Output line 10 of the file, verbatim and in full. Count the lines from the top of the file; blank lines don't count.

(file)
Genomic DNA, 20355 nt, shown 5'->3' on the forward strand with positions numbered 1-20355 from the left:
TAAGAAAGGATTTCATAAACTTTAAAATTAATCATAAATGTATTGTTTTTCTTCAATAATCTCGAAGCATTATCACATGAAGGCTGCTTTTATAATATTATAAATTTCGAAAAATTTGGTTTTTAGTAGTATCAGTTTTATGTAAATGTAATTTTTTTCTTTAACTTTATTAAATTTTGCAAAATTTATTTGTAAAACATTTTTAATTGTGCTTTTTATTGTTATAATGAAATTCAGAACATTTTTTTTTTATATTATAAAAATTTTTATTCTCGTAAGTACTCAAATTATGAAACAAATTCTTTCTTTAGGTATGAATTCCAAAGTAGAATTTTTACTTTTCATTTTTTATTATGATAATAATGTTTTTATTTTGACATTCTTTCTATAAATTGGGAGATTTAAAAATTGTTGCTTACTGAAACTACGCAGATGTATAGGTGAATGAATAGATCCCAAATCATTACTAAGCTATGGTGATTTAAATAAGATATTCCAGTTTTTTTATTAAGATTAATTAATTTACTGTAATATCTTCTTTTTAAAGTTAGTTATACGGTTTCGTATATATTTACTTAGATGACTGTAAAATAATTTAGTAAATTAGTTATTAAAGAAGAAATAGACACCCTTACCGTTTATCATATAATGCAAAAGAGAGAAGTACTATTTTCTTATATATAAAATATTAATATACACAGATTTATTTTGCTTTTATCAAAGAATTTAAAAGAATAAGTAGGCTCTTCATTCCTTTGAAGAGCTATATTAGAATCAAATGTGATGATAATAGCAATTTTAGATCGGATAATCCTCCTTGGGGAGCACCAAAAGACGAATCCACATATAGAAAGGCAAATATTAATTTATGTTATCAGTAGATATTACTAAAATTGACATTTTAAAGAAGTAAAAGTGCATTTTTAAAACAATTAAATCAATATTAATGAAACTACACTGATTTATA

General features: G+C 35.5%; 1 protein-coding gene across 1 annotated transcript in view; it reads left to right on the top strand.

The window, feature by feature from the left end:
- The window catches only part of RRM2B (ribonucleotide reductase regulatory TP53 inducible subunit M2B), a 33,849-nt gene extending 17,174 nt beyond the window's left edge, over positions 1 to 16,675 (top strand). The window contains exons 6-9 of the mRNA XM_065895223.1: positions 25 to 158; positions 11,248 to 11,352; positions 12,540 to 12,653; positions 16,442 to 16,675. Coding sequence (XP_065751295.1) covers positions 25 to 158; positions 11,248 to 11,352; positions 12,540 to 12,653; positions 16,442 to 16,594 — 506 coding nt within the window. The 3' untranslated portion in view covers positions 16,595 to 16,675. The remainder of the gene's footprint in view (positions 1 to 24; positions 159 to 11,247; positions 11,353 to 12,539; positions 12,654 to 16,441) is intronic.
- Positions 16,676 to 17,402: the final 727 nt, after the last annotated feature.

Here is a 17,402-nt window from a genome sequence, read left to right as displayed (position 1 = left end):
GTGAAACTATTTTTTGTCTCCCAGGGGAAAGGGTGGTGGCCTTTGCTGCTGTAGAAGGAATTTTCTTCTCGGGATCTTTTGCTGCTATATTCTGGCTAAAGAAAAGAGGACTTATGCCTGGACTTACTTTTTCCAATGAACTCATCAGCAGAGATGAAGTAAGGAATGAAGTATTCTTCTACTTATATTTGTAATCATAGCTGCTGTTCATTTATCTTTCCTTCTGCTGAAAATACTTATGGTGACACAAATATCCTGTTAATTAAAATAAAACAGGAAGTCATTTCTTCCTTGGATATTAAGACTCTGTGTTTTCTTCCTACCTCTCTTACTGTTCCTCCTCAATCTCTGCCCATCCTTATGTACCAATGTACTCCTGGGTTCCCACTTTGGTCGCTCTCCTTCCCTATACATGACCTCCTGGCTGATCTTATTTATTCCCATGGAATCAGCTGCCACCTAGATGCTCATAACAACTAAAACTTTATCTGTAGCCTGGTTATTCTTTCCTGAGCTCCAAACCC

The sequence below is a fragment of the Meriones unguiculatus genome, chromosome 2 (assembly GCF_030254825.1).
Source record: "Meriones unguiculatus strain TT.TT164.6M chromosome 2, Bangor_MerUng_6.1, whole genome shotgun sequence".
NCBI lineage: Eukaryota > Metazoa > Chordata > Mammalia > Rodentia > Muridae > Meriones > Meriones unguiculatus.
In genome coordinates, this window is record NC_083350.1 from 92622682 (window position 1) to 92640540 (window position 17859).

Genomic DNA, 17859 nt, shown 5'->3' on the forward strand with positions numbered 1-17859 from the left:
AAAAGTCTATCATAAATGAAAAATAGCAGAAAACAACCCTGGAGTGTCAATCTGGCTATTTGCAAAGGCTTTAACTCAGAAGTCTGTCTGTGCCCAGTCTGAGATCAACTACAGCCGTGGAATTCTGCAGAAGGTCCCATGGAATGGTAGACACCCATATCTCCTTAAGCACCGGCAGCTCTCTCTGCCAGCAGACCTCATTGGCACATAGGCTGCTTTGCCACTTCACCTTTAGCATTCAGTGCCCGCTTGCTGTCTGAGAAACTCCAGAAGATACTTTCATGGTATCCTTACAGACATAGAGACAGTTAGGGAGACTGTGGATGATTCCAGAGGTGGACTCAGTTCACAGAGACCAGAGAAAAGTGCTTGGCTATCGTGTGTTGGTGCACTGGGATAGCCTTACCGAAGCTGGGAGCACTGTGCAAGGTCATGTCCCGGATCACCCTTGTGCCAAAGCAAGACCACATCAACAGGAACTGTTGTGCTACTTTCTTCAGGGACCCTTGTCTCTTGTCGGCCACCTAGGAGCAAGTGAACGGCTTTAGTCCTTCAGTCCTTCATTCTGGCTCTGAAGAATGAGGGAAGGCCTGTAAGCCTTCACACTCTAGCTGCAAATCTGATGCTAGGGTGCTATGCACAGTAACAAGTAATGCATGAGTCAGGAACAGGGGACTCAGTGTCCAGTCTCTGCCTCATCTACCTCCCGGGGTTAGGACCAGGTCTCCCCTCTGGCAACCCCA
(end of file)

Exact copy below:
Source record: "Meriones unguiculatus strain TT.TT164.6M chromosome 2, Bangor_MerUng_6.1, whole genome shotgun sequence".